But, finally, for the geeks, How to Make StarTrek-style LCARS Panels.  I cannot make this stuff up!

So, go, link and enjoy.  It is, after all, Friday!  Whoops!  Now, I’m late to work!!


A Gift

Filed under: Advice from your Uncle Jim,Criticism, Marginalia, and Notes,Deep Thoughts,Life, the Universe, and Everything,Personal,Things to Read — Posted by the Network Geek during the Hour of the Rooster which is in the early evening or 6:22 pm for you boring, normal people.
The moon is Waxing Crescent

I’m not an alchoholic, but I know a few.
Normally, I only do fun stuff on Fridays, but this is important. Today is the birthday of Alcoholics Anonymous, at least, according to the e-mail I get from the Writer’s Almanac. Started by a stock broker and a surgeon, who had both lost everything, they started a program that would save countless lives. I doubt that they knew how far their program would go seventy years ago. Just two guys with problems trying to make it through another day.

When I was a teen-ager, I knew a guy who used to work for the CIA. He was a friend of my Dad’s, though, I don’t know how they met. I do know that he managed agents in the field once and saw some of them get killed right in the street, in front of his eyes. It was done, I was told, as a message that the government on whom they were spying knew about him, and them. A pretty strong message. Well, as you might imagine, this had a fairly strong effect on this guy. So strong that he couldn’t cope with it and, instead, he started drinking. A lot. He lost everything. His job, his family, most everything he owned. Then, he found Alcoholics Anonymous and the Twelve Steps saved his life. I know because I saw him after he got sober. He was a nice guy, but he was a little quiet and, well, a little “spooky”. Working for the CIA just has to do things to you, I guess. But, he was sober and he had a new career and he was doing pretty well. So, when folks try to tell me that A.A. and the Twelve Steps are just a crutch or a cult or even just an excuse, I shake my head in wonder. I’ve seen them save lives. Me, personally. Not third-hand accounts or anecdotal stories passed down from cousins. I’ve seen first hand recovery. So, why would someone else care? If it works for those folks, does it matter if you don’t believe? Isn’t there enough room for all of us to find our own way, as long as we aren’t hurting anyone else? Even if we did once, but learned better?
I always wonder what it is that those folks who are so against the Twelve Step programs are fighting against. Is it so bad that other people find hope and joy and renewal this way? Maybe it is. Maybe those poor unfortunates just can’t let go of their own familiar maladapted coping skills long enough to try and find a better way. More’s the pity.
In any case, there’s a good article that sums up my response to those “nay sayers” of the Twelve Step programs on Beliefnet: A.A.: Not Religious, Not A Cult.

Advice from your Uncle Jim:
"A merry heart doeth good like a medicine."
   --Proverbs 27:22 (KJV)


Who The Heck?

Filed under: Criticism, Marginalia, and Notes,Deep Thoughts,Fun Work,Geek Work,News and Current Events,Personal,The Network Geek at Home — Posted by the Network Geek during the Hour of the Snake which is just before lunchtime or 11:49 am for you boring, normal people.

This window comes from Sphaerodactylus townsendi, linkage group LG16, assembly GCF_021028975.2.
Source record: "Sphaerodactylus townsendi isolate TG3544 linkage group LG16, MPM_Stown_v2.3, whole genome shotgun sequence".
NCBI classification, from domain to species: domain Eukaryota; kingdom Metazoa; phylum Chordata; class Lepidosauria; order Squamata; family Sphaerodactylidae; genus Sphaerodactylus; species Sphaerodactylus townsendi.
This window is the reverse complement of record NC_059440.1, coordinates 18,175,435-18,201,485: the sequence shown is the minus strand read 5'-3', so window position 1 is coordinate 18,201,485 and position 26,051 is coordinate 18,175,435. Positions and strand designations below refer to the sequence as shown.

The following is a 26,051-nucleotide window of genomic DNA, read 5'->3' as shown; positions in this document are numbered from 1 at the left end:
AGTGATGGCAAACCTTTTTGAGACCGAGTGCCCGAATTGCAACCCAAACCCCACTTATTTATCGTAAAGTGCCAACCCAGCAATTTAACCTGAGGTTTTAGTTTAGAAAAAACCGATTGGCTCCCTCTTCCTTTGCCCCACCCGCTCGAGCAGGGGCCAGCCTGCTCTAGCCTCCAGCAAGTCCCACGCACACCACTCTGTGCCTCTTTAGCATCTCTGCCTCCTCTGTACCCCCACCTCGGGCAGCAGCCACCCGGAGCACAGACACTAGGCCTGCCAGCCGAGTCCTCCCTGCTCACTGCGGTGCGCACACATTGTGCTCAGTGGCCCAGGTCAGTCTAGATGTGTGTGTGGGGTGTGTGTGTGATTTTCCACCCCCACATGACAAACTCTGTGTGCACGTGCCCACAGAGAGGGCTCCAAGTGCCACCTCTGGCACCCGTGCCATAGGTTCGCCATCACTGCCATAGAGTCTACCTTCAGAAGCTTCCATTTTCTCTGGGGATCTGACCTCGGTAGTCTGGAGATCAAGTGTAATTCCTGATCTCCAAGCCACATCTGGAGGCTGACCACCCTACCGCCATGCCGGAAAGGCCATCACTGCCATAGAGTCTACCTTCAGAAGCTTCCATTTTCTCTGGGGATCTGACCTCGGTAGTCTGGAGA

The moon is Waning Crescent

Strange addresses watch my web page.
Who on the other side of disneyOC3-gw.customer.alter.net would be interested in my web page? Does Disney run Novell? Is an imagineer looking for Linux tips? I just can’t imagine what the interest might be, myself. Though, it is cool that I seem to have a fan in South Africa. Never been there, but it always looks beautiful in the documentaries. Besides, that’s where Charlize Theron is from, right? So, that’s all good.
Again, though, who the devil at Winn-Dixie.com would be interested in little, ole’ me? Is this another Novell site? I have a feeling that there are a lot of big Novell shops that are rather “stealth”, if you take my meaning. Of course, I get hits from all kinds of state and local governments, too, but I expect that considering how highly entrenched Novell is in the government sector. Though, I have to admit that the hits I get from .MIL always make me wonder. Is the NSA actually monitoring my communications? Or, Army Intel? Or even, the CIA? In any case, I think it’s great that so many people in the Washington, D.C. area are interested in my website.
Contrast those sites with the all the anonymous browsing sites that hit my page, though. I find that very interesting, indeed. After all, if the United States military isn’t embarassed to be browsing my website and blog, who would be? It certainly can’t be anyone from big business, since, in part, that’s who I cater to here. Is there a closet Novell geek out there who’s afraid his boss might find out? Or, perhaps, she’s afraid that her husband might catch her at something? Oh, whoever you are, just come on out of the closet and say hello! What could be the harm? (Oh, if you’re interested in using any of those free anonymous browsing systems, you can find a decent grouping of them here. Thank you, anonymous fan, whoever you are, for giving me that bit of information!)
Naturally, I find it particularly interesting that a device labeled “virgo-gw.customer.alter.net” seems to like hitting my website. Gee, do I have a secret admirer who just happens to be a Virgo? Well, what the heck, it can’t be worse than any of the Capricorns I’ve known! Say, just what is compatible with a Sagitarius like me? Ah, well, it doesn’t really matter, I guess, since I don’t believe in that hokum. Still, it is fun to speculate, isn’t it?